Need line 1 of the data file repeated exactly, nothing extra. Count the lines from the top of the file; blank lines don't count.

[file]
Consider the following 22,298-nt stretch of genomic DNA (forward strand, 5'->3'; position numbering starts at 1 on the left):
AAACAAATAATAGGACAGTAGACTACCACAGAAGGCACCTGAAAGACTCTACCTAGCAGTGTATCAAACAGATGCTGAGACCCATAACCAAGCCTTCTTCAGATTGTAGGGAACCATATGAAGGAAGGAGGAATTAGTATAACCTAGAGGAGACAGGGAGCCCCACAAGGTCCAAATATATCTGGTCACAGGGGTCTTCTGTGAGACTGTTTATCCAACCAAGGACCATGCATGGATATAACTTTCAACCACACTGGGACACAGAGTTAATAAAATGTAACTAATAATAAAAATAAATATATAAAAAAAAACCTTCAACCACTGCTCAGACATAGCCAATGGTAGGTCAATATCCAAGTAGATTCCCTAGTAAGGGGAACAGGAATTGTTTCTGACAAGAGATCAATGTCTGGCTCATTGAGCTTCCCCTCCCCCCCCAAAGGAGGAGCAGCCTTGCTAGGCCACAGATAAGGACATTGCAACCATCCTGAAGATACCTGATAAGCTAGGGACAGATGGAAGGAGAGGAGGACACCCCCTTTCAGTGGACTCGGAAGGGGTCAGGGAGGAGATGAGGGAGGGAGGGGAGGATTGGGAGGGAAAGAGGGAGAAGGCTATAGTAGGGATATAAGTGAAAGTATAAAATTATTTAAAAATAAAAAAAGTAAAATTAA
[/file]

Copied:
Consider the following 22,298-nt stretch of genomic DNA (forward strand, 5'->3'; position numbering starts at 1 on the left):